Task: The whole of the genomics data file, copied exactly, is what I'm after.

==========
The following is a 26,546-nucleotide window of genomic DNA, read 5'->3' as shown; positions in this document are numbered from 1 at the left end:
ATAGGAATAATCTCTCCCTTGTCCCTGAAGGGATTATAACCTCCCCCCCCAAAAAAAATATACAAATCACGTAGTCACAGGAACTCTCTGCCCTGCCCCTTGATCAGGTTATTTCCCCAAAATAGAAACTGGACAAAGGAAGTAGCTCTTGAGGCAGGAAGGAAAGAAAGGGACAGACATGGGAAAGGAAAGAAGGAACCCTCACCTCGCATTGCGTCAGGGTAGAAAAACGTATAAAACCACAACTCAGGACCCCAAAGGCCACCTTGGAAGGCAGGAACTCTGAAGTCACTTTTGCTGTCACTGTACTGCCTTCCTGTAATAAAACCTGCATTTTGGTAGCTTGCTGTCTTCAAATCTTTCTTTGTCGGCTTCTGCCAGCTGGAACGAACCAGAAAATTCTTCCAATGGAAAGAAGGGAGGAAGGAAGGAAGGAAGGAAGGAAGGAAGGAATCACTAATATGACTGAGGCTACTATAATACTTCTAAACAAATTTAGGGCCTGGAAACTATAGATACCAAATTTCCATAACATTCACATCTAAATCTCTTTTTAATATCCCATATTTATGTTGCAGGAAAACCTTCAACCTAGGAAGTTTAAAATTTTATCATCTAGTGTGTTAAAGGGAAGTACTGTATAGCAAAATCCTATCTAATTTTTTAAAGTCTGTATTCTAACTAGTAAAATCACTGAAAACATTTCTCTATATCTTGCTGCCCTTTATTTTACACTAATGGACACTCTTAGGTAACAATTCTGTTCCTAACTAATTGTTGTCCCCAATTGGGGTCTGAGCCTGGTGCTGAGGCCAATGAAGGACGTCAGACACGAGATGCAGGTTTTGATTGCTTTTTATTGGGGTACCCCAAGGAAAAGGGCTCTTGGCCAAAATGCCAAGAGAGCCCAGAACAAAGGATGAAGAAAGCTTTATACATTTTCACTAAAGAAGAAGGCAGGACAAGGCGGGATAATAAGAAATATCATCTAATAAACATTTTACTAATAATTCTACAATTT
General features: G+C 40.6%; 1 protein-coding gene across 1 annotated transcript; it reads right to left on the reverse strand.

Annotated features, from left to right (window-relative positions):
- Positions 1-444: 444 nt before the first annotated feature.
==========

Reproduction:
The following is a 26,546-nucleotide window of genomic DNA, read 5'->3' as shown; positions in this document are numbered from 1 at the left end:
ATAGGAATAATCTCTCCCTTGTCCCTGAAGGGATTATAACCTCCCCCCCCAAAAAAAATATACAAATCACGTAGTCACAGGAACTCTCTGCCCTGCCCCTTGATCAGGTTATTTCCCCAAAATAGAAACTGGACAAAGGAAGTAGCTCTTGAGGCAGGAAGGAAAGAAAGGGACAGACATGGGAAAGGAAAGAAGGAACCCTCACCTCGCATTGCGTCAGGGTAGAAAAACGTATAAAACCACAACTCAGGACCCCAAAGGCCACCTTGGAAGGCAGGAACTCTGAAGTCACTTTTGCTGTCACTGTACTGCCTTCCTGTAATAAAACCTGCATTTTGGTAGCTTGCTGTCTTCAAATCTTTCTTTGTCGGCTTCTGCCAGCTGGAACGAACCAGAAAATTCTTCCAATGGAAAGAAGGGAGGAAGGAAGGAAGGAAGGAAGGAAGGAAGGAATCACTAATATGACTGAGGCTACTATAATACTTCTAAACAAATTTAGGGCCTGGAAACTATAGATACCAAATTTCCATAACATTCACATCTAAATCTCTTTTTAATATCCCATATTTATGTTGCAGGAAAACCTTCAACCTAGGAAGTTTAAAATTTTATCATCTAGTGTGTTAAAGGGAAGTACTGTATAGCAAAATCCTATCTAATTTTTTAAAGTCTGTATTCTAACTAGTAAAATCACTGAAAACATTTCTCTATATCTTGCTGCCCTTTATTTTACACTAATGGACACTCTTAGGTAACAATTCTGTTCCTAACTAATTGTTGTCCCCAATTGGGGTCTGAGCCTGGTGCTGAGGCCAATGAAGGACGTCAGACACGAGATGCAGGTTTTGATTGCTTTTTATTGGGGTACCCCAAGGAAAAGGGCTCTTGGCCAAAATGCCAAGAGAGCCCAGAACAAAGGATGAAGAAAGCTTTATACATTTTCACTAAAGAAGAAGGCAGGACAAGGCGGGATAATAAGAAATATCATCTAATAAACATTTTACTAATAATTCTACAATTT
General features: G+C 40.6%; 1 protein-coding gene across 1 annotated transcript; it reads right to left on the reverse strand.

Annotated features, from left to right (window-relative positions):
- Positions 1-444: 444 nt before the first annotated feature.